Late January my in-world colleague, Inge Qunhua attended a research seminar at University of Worcester’s island in SL where she had the opportunity to share some of our experiences from the MIL11 class (Danish PD students from the Master’s Program on ICT and Learning). Based on this, another in-world educator, Sheila Yoshikava of the University of Sheffield became interested in learning more, and on Friday, February 17th Inge had arranged for a meeting, where Sheila’s students from Educational Informatics could come see the MIL11 students’ sandboxes and hear about their experiences.
mouritzen, Anina, me, Inge & dirkovski (in front) meeting in Team B’s sandbox.
Three MIL11 students were able to participate and we meet for a short briefing in Team B’s sandbox. Inge explained how the visitors would be interested in hearing about the teams’ designs of their sandboxes.
Sheila is the owner of Infolit iSchool Island in SL, and she writes about her in-world experiences on Adventures of Yoshikawa. RL Sheila (Webber) is faculty member in the Information School, University of Sheffield, UK and Director of the Centre for Information Literacy Research, and she also maintains a blog on general Information Literacy.
Infolit iSchool Island – welcome area.
We started in Team B’s sandbox, where dirkovski explained about the team’s work and how the they had tried to design for different learning styles by using different modalities in both design of the place and in different learning activities.
Sheffield Inf6011 students gathering in Team B’s sandbox.
Read more about Team B’s sandbox here.
Team B’s dirkovski took the Sheffield students on a tour and explained about the team’s design.
Next stop was team D’s sandbox, and here mouritzen explained how the team had wanted to make use of some of the SL affordances that enable design not-possible-in-real life and how they had tried to focus on immersion and presence in their design of the sandbox and the activities.
Team D’s sandbox.
Read more about Team D’s sandbox here.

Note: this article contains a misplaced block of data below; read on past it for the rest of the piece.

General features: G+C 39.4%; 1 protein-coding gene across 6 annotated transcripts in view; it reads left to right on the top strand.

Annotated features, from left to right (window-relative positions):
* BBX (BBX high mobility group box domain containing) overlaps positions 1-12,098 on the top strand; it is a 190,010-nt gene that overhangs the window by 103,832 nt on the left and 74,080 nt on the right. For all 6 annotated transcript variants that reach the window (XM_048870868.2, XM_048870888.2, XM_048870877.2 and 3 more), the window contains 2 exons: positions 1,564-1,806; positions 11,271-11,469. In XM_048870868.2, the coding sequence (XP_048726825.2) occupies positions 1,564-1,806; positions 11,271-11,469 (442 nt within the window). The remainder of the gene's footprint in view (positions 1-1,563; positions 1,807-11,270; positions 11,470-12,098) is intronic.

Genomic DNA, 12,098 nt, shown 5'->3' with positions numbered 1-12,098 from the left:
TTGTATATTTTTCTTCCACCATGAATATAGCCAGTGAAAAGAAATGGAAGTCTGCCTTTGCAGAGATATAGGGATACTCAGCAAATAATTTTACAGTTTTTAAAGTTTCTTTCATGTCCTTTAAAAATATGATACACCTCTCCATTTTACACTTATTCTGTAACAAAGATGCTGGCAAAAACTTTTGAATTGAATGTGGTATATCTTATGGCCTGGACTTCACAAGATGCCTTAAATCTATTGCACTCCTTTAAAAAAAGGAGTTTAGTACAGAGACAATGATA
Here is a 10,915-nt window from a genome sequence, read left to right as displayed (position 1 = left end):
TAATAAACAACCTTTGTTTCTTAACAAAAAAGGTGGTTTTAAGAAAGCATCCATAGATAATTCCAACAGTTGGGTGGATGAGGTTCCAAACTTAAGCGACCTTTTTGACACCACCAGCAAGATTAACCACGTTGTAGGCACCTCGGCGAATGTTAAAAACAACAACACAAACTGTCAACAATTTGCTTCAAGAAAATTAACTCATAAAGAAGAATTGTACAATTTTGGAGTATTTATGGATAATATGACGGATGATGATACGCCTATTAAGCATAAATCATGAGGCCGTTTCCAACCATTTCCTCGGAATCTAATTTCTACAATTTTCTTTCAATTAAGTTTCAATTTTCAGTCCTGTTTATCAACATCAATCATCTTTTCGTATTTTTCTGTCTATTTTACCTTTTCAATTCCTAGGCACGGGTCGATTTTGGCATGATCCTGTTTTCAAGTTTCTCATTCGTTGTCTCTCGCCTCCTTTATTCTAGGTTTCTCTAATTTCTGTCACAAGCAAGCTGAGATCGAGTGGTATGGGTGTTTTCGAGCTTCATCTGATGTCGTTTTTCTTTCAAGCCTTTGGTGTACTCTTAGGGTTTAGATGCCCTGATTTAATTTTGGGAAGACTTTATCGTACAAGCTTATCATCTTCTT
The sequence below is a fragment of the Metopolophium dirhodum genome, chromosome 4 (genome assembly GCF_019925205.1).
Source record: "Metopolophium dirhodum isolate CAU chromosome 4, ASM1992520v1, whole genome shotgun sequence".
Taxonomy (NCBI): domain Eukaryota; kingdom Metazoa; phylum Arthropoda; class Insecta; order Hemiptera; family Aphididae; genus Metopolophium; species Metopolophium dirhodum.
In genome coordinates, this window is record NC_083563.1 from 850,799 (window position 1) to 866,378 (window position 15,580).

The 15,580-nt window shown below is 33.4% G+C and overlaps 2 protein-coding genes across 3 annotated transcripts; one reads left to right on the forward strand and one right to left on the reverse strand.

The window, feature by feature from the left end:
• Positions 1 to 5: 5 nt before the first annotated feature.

Team D’s mouritzen explained the team’s design in their Matrix inspired cave.
Final stop was Team E’s sandbox, and here Anina started out by explaining how they had wanted to explore how SL could be used to make physics lessons more fun and engaging.
Team E’s sandbox.
Read more about Team E’s sandbox here.
Team E’s Anina explaining the team’s design.
As it turned out, the Sheffield students were very new to SL – some of them had only been in-world for a couple of hours, and I think the visit was a bit overwhelming. However, judging from the feedback we received, the Sheffield students were encouraged by seeing what can be done/designed after a relatively short period in SL – when you’re a newbie building/designing often seems like an unattainable goal. Furthermore, bringing students together across countries and cultures really has a lot of potential and it is definitely something Inge and I would like to practice more in the future. As experienced in-world educators Inge and I are used to sharing our knowledge with other educators form around the world in different in-world groups and communities, and it would be just wonderful to be able to extend this type of knowledge sharing so that it included our students. A major argument for using SL in education, it that it is a fairly open technology (at least compared to traditional LMSs/VLEs), and having visitors like this was just one small step in the right direction leading to more inclusion of “the world outside” (albeit 3D mediated) in the university setting.